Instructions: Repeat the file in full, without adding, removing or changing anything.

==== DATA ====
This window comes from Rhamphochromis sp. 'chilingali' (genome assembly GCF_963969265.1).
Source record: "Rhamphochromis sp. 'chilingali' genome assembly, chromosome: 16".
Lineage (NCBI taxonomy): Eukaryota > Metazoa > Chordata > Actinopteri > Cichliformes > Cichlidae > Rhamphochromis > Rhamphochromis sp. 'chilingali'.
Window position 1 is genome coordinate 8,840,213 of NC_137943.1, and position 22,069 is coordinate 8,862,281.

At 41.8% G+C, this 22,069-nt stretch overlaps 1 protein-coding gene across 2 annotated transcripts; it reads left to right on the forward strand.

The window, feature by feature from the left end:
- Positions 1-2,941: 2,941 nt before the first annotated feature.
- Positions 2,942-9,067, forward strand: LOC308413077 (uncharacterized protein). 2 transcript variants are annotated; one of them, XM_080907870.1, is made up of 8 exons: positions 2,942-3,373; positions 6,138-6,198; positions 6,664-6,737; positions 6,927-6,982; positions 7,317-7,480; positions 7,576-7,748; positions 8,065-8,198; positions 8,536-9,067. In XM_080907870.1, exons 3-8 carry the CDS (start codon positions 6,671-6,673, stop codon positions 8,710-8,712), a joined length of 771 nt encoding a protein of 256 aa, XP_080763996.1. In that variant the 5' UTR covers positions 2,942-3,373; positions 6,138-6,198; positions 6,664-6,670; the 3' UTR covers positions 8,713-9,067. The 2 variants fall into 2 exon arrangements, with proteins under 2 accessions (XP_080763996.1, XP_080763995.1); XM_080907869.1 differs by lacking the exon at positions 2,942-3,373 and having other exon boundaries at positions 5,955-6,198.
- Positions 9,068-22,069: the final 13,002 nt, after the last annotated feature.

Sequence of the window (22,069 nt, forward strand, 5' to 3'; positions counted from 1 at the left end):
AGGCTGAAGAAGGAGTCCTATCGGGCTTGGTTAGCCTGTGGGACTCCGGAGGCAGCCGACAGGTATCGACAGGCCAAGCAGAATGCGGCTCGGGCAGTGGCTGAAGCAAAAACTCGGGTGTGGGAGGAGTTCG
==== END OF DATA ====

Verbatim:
This window comes from Rhamphochromis sp. 'chilingali' (genome assembly GCF_963969265.1).
Source record: "Rhamphochromis sp. 'chilingali' genome assembly, chromosome: 16".
Lineage (NCBI taxonomy): Eukaryota > Metazoa > Chordata > Actinopteri > Cichliformes > Cichlidae > Rhamphochromis > Rhamphochromis sp. 'chilingali'.
Window position 1 is genome coordinate 8,840,213 of NC_137943.1, and position 22,069 is coordinate 8,862,281.

At 41.8% G+C, this 22,069-nt stretch overlaps 1 protein-coding gene across 2 annotated transcripts; it reads left to right on the forward strand.

The window, feature by feature from the left end:
- Positions 1-2,941: 2,941 nt before the first annotated feature.
- Positions 2,942-9,067, forward strand: LOC308413077 (uncharacterized protein). 2 transcript variants are annotated; one of them, XM_080907870.1, is made up of 8 exons: positions 2,942-3,373; positions 6,138-6,198; positions 6,664-6,737; positions 6,927-6,982; positions 7,317-7,480; positions 7,576-7,748; positions 8,065-8,198; positions 8,536-9,067. In XM_080907870.1, exons 3-8 carry the CDS (start codon positions 6,671-6,673, stop codon positions 8,710-8,712), a joined length of 771 nt encoding a protein of 256 aa, XP_080763996.1. In that variant the 5' UTR covers positions 2,942-3,373; positions 6,138-6,198; positions 6,664-6,670; the 3' UTR covers positions 8,713-9,067. The 2 variants fall into 2 exon arrangements, with proteins under 2 accessions (XP_080763996.1, XP_080763995.1); XM_080907869.1 differs by lacking the exon at positions 2,942-3,373 and having other exon boundaries at positions 5,955-6,198.
- Positions 9,068-22,069: the final 13,002 nt, after the last annotated feature.

Sequence of the window (22,069 nt, forward strand, 5' to 3'; positions counted from 1 at the left end):
AGGCTGAAGAAGGAGTCCTATCGGGCTTGGTTAGCCTGTGGGACTCCGGAGGCAGCCGACAGGTATCGACAGGCCAAGCAGAATGCGGCTCGGGCAGTGGCTGAAGCAAAAACTCGGGTGTGGGAGGAGTTCG